Effectiveness of the Cigarette Ignition Propensity Standard in Preventing Unintentional Residential Fires in Massachusetts.

American Journal of Public Health (Impact Factor: 4.23). 02/2014; DOI: 10.2105/AJPH.2013.301837
Source: PubMed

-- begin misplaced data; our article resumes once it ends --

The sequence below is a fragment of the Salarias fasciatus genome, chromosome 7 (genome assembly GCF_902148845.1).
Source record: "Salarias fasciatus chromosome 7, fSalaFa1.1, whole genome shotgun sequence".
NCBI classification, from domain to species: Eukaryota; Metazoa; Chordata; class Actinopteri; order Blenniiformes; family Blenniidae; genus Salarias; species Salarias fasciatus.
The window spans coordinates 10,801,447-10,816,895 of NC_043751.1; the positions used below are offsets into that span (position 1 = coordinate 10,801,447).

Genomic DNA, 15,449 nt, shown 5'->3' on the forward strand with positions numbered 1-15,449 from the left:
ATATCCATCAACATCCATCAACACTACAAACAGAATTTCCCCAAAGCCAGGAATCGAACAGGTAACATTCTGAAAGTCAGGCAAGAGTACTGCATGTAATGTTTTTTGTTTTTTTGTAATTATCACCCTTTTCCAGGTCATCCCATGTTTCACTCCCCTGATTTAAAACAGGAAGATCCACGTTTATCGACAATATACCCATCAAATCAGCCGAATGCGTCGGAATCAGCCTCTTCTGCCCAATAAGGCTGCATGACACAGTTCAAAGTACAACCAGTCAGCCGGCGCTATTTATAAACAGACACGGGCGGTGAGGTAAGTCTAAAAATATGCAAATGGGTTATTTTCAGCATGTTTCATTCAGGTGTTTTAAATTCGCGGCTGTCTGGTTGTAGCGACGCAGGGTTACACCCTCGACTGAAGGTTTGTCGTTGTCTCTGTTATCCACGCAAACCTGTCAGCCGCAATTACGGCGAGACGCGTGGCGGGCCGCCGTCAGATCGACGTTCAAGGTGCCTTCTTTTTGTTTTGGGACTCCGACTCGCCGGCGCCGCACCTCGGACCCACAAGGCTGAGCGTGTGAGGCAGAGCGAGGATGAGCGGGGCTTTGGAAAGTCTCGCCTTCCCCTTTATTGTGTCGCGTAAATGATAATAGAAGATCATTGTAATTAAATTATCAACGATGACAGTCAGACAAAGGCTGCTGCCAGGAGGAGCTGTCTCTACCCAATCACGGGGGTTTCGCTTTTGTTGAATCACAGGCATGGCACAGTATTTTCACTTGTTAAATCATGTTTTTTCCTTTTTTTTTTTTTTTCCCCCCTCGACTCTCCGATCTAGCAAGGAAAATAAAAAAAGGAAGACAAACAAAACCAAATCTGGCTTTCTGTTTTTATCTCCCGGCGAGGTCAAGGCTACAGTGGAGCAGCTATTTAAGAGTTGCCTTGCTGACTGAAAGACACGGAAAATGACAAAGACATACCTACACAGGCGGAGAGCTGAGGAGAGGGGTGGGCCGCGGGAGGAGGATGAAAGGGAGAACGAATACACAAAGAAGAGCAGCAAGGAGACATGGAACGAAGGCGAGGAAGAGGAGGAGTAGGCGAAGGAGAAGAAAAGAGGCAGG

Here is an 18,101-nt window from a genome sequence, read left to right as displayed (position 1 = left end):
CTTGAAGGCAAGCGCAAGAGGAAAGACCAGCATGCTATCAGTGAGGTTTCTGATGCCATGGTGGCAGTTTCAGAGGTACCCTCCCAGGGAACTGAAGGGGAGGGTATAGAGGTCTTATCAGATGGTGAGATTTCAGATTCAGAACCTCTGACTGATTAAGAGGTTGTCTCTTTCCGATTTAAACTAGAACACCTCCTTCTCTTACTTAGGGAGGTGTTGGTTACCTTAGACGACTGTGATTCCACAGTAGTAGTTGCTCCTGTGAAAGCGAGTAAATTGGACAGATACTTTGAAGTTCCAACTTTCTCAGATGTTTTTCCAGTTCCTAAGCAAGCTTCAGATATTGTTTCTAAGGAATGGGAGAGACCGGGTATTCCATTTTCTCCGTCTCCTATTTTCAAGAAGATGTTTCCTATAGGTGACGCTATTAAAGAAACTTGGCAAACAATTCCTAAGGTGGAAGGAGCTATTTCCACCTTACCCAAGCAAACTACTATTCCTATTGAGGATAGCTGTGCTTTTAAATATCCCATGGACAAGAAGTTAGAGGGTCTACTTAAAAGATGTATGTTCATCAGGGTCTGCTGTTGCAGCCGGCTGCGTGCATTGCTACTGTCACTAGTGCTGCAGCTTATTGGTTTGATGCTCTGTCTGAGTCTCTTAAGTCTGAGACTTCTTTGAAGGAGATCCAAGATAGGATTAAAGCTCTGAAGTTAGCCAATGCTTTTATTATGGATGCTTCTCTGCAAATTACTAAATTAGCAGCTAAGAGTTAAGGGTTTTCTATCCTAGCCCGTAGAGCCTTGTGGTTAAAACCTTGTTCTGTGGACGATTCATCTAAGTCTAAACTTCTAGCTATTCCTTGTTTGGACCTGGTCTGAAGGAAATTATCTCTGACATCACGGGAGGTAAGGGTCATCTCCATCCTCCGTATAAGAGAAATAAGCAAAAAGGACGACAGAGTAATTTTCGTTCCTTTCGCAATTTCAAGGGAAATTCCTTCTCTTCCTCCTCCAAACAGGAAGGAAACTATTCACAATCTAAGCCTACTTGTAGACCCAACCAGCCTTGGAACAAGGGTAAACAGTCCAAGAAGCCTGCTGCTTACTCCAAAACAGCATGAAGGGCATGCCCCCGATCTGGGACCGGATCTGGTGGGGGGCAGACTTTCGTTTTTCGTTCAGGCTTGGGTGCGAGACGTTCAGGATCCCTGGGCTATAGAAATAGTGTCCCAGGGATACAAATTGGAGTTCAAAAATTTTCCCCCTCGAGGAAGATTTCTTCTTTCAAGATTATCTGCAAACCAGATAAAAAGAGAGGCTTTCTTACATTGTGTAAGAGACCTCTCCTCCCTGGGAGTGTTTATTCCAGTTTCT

ABSTRACT Objectives. We evaluated the Massachusetts Fire Safe Cigarette Law's (FSCL's) effectiveness in preventing residential fires. Methods. We examined unintentional residential fires reported to the Massachusetts Fire Incident Reporting System from 2004 to 2010. We analyzed FSCL effect on the likelihood of cigarette- versus noncigarette-caused fires and effect modification by fire scenario factors by using an interrupted time series regression model. We analyzed the effect of FSCL on monthly fire rates with Poisson regression. Results. Cigarettes caused 1629 unintentional residential fires during the study period. The FSCL was associated with a 28% (95% confidence interval = 12%, 41%) reduction in the odds of cigarette- versus noncigarette-caused fires, although not in analyses restricted to casualty fires, with smaller sample size. The largest reductions were among fires in which human factors were involved; that were first ignited on furniture, bedding, or soft goods; that occurred in living areas; or that occurred in the summer or winter. Conclusions. The FSCL appears to have decreased the likelihood of cigarette-caused residential fires, particularly in scenarios for which the ignition propensity standard was developed. Current standards should be adopted, and the need for strengthening should be considered. (Am J Public Health. Published online ahead of print February 13, 2014: e1-e6. doi:10.2105/AJPH.2013.301837).

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